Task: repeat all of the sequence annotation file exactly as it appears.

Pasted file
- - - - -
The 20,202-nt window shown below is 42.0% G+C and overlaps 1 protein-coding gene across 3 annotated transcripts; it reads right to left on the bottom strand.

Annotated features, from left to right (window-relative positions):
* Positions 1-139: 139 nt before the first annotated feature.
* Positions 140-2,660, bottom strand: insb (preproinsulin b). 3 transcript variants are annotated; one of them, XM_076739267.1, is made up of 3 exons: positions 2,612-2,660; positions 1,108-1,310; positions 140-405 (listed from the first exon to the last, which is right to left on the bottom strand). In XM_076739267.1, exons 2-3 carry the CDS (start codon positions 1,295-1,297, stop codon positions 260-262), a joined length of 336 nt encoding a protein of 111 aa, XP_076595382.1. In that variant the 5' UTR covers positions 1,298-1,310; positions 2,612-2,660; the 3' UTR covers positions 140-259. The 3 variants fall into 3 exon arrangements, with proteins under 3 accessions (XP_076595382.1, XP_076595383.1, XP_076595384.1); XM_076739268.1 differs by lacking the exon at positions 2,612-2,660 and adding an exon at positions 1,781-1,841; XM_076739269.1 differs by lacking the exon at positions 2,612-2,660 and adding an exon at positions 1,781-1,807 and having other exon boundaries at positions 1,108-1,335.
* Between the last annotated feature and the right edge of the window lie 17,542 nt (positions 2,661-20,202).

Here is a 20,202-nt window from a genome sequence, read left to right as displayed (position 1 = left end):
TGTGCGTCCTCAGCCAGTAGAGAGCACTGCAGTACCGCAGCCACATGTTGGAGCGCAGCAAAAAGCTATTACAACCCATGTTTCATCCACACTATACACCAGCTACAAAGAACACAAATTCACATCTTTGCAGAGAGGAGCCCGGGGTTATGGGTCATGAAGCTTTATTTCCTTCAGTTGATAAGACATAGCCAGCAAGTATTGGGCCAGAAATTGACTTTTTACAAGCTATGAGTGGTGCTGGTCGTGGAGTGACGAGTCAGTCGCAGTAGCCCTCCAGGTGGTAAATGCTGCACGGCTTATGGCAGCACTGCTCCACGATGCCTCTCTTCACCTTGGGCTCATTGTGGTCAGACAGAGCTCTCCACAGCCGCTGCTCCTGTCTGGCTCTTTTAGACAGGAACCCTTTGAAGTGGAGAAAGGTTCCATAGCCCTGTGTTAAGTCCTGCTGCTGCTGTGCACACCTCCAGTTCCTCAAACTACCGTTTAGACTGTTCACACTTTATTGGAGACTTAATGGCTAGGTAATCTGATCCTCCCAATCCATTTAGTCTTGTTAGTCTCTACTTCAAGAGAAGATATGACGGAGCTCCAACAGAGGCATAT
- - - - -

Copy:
The 20,202-nt window shown below is 42.0% G+C and overlaps 1 protein-coding gene across 3 annotated transcripts; it reads right to left on the bottom strand.

Annotated features, from left to right (window-relative positions):
* Positions 1-139: 139 nt before the first annotated feature.
* Positions 140-2,660, bottom strand: insb (preproinsulin b). 3 transcript variants are annotated; one of them, XM_076739267.1, is made up of 3 exons: positions 2,612-2,660; positions 1,108-1,310; positions 140-405 (listed from the first exon to the last, which is right to left on the bottom strand). In XM_076739267.1, exons 2-3 carry the CDS (start codon positions 1,295-1,297, stop codon positions 260-262), a joined length of 336 nt encoding a protein of 111 aa, XP_076595382.1. In that variant the 5' UTR covers positions 1,298-1,310; positions 2,612-2,660; the 3' UTR covers positions 140-259. The 3 variants fall into 3 exon arrangements, with proteins under 3 accessions (XP_076595382.1, XP_076595383.1, XP_076595384.1); XM_076739268.1 differs by lacking the exon at positions 2,612-2,660 and adding an exon at positions 1,781-1,841; XM_076739269.1 differs by lacking the exon at positions 2,612-2,660 and adding an exon at positions 1,781-1,807 and having other exon boundaries at positions 1,108-1,335.
* Between the last annotated feature and the right edge of the window lie 17,542 nt (positions 2,661-20,202).

Here is a 20,202-nt window from a genome sequence, read left to right as displayed (position 1 = left end):
TGTGCGTCCTCAGCCAGTAGAGAGCACTGCAGTACCGCAGCCACATGTTGGAGCGCAGCAAAAAGCTATTACAACCCATGTTTCATCCACACTATACACCAGCTACAAAGAACACAAATTCACATCTTTGCAGAGAGGAGCCCGGGGTTATGGGTCATGAAGCTTTATTTCCTTCAGTTGATAAGACATAGCCAGCAAGTATTGGGCCAGAAATTGACTTTTTACAAGCTATGAGTGGTGCTGGTCGTGGAGTGACGAGTCAGTCGCAGTAGCCCTCCAGGTGGTAAATGCTGCACGGCTTATGGCAGCACTGCTCCACGATGCCTCTCTTCACCTTGGGCTCATTGTGGTCAGACAGAGCTCTCCACAGCCGCTGCTCCTGTCTGGCTCTTTTAGACAGGAACCCTTTGAAGTGGAGAAAGGTTCCATAGCCCTGTGTTAAGTCCTGCTGCTGCTGTGCACACCTCCAGTTCCTCAAACTACCGTTTAGACTGTTCACACTTTATTGGAGACTTAATGGCTAGGTAATCTGATCCTCCCAATCCATTTAGTCTTGTTAGTCTCTACTTCAAGAGAAGATATGACGGAGCTCCAACAGAGGCATAT